Mateusz Malina, known as Matt to most in the Freediving world, has been taking the international freediving stage by storm with no less than 4 consecutive World Records in 2016 alone.
He is the most successful Polish Freediver in history and the first to secure a World Record. To date he has set 5 World Records and 31 Polish National Records.
We had the chance to sit down with Matt recently and get a peak into the mind and training regime of the Freediving Superstar.
DeeperBlue.com: Hey Matt, first of all thanks for agreeing to answer a few questions for us here! It’s a pleasure and an honor to be able to help share your story. So, after setting FOUR consecutive World records in pool competitions recently, I think it’s pretty safe to say you are at the very cutting edge of freediving methodology! How does it feel to be in this position? And were you always confident that you would make it to the forefront of our sport?!
Matt Malina: Well, it feels great to me. It’s confirmation to me that my methods and everything that I do is right, or at least most of it. I used to dream about beating the World Record, but I never thought that I would be able to set 4 World Records within 4,5 weeks. Especially the 300m in Dynamic (DYN), the day after doing 244m in Dynamic No Fins (DNF)! That tells me that it’s not over, it is just the beginning of my 300m+ journey. I’m very excited about it! It’s funny, when I reflect to the very beginning of my freediving, when 100m in Dynamic was something very special to me. I never thought that I would make it to this level.
DB: Well, there’s no doubting it now! As a fan of the sport, I keep an eye on the results at the major competitions and I have always enjoyed reading your in depth post dive analyses on Facebook. I remember reading a post of yours just after the 2013 Pool World Championships in Serbia. The competition hadn’t gone quite how you had planned, but to me this appears to have been a turning point for you. Since then, you have gone from strength to strength, to the point where you are now setting World Records almost at will! Can you explain to us, what was it that changed for you?
MM: I think a lot of things have changed. Firstly, I believe that it’s important to learn from failures. This failure was pretty significant to me. Seeing Goran Colak winning triple gold on top of the World Record was very inspiring and motivating. Another thing that was really important was a short chat I had with Alexey Molchanov about Natalia Molchanova. Just to remind you, she won triple gold with a world record on top of each event. I couldn’t believe how is that possible for a 50+ year old woman. He told me that “she enjoys being in water and that she trains almost everyday”. I think this was the most important sentence that I have ever heard. Before, I was just not training enough because I was afraid of over-training. I was literally holding back from training because you hear everywhere that rest is just as important as training. While it’s true, it is even more important to Trust Yourself. Since then I’ve started to trust myself more and I’ve started to train almost everyday, because I enjoy it. By listening to myself and trusting myself I was being able to identify symptoms of over-training and stop(training) when needed. Of course not everyday I was doing the same thing over and over but I’ve increased the volume of my training to the right level as it seems.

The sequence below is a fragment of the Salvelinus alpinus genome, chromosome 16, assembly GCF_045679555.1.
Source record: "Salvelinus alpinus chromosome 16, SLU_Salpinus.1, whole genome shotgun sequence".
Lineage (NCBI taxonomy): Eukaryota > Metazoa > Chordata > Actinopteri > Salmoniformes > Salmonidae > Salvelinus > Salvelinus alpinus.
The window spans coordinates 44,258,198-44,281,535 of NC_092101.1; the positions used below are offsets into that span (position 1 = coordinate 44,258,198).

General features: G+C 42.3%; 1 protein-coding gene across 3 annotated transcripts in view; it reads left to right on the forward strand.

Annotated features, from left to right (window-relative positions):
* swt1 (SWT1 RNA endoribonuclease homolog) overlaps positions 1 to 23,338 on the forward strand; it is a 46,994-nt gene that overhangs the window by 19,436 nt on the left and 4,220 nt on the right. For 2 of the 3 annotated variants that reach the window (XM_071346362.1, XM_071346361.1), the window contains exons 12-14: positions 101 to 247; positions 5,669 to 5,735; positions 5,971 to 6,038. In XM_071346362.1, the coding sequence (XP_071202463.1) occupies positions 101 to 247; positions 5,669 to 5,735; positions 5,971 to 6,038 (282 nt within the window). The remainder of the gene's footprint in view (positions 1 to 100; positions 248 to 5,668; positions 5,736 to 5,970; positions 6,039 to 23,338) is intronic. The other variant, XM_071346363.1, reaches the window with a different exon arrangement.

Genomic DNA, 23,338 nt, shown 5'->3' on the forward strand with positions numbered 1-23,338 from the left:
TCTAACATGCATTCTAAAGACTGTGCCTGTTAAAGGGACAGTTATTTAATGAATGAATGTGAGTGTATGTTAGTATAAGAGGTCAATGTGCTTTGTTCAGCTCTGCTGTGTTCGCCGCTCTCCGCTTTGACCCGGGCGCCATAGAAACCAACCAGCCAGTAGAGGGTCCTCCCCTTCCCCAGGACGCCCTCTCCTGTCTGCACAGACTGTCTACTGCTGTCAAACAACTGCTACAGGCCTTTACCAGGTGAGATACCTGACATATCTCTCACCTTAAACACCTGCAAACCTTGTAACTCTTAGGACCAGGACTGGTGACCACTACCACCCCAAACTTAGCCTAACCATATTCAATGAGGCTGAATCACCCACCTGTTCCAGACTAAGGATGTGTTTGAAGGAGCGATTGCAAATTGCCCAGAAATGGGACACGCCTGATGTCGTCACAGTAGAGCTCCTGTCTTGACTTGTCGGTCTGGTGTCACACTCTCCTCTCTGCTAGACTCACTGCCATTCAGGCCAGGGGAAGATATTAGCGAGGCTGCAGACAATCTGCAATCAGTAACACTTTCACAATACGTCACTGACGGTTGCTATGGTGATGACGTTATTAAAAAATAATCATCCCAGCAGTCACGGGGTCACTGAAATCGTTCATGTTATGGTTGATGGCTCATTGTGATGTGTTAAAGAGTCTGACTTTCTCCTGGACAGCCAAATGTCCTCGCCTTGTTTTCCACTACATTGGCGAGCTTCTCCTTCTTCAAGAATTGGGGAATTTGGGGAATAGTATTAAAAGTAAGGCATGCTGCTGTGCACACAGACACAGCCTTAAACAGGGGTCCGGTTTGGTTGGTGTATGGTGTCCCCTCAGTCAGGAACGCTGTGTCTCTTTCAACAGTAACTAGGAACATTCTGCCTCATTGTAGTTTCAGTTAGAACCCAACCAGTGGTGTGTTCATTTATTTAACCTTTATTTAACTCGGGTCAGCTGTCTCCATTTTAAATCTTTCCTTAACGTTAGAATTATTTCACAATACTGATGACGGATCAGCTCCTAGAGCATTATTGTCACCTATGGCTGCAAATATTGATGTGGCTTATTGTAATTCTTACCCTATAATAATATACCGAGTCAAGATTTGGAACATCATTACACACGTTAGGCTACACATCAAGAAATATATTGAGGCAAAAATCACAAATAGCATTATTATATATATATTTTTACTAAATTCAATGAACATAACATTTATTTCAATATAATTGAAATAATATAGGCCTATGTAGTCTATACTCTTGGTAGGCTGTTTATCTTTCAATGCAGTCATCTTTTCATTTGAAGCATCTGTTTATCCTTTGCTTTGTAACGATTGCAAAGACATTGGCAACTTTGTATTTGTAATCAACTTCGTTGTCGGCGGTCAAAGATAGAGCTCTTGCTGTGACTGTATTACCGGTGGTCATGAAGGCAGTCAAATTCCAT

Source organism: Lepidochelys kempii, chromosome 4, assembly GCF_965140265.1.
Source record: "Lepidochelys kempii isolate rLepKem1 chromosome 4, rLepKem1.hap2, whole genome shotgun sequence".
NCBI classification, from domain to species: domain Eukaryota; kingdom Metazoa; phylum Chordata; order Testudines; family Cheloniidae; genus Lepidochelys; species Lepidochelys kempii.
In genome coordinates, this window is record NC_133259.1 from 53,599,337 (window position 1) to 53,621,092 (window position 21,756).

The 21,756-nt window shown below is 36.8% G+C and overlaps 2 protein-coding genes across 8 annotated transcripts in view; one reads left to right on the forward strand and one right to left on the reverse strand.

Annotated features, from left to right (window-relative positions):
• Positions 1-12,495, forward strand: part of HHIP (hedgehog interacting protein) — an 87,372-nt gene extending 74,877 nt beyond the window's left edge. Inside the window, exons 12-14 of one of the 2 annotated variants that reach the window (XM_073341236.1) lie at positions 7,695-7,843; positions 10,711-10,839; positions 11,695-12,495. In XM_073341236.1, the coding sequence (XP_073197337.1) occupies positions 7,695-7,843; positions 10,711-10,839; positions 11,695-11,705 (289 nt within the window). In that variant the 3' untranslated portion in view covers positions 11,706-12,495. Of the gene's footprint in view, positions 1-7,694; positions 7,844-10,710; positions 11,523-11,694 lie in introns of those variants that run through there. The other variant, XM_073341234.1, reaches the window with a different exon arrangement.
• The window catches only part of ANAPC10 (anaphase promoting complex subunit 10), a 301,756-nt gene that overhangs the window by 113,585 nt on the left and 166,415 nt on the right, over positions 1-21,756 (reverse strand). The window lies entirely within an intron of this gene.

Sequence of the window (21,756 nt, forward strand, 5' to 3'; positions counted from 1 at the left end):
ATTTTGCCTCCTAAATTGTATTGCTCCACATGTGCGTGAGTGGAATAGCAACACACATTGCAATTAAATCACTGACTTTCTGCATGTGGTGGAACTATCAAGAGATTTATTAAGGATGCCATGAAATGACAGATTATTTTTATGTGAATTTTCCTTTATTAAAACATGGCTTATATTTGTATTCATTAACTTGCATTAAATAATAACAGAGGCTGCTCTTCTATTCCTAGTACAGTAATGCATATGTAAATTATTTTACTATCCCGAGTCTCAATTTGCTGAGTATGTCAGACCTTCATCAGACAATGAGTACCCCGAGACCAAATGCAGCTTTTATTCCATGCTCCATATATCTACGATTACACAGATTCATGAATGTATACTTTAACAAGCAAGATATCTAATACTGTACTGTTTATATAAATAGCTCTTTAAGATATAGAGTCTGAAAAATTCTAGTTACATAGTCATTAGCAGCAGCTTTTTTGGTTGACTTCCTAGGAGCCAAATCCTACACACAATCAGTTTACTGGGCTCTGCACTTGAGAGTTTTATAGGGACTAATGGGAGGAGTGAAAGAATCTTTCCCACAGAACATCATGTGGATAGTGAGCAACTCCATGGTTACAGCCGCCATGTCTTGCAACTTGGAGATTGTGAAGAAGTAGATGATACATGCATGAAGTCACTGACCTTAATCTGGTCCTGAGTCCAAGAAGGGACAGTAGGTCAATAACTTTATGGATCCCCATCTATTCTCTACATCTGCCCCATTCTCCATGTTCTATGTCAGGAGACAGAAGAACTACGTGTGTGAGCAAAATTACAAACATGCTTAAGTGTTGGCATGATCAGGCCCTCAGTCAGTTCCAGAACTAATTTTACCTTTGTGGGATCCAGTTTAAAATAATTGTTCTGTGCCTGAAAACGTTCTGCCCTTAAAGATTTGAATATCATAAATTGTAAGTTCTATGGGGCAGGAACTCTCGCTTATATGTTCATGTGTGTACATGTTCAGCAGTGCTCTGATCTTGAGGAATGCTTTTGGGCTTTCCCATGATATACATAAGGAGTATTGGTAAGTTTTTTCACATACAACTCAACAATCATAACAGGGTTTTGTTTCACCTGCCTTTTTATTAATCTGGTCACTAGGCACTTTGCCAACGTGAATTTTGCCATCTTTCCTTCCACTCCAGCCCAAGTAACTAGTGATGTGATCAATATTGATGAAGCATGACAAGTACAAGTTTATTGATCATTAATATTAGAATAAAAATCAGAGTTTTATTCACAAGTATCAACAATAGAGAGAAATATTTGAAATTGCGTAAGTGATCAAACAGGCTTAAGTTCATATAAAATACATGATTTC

Later I have discovered that there is a lot of other factors that influence our ability to regenerate between training and simply doing nothing is not effective if we lack of sleep or don’t have a right diet.
Secondly, it’s a year when I have graduated. I finally had more routine in life with regular sleep patterns. I could better plan my season and it had a very positive effect on my results.
“Freediving is about life experience and knowledge, the more you do it, the more you compete, win or lose, the more experience you gain.”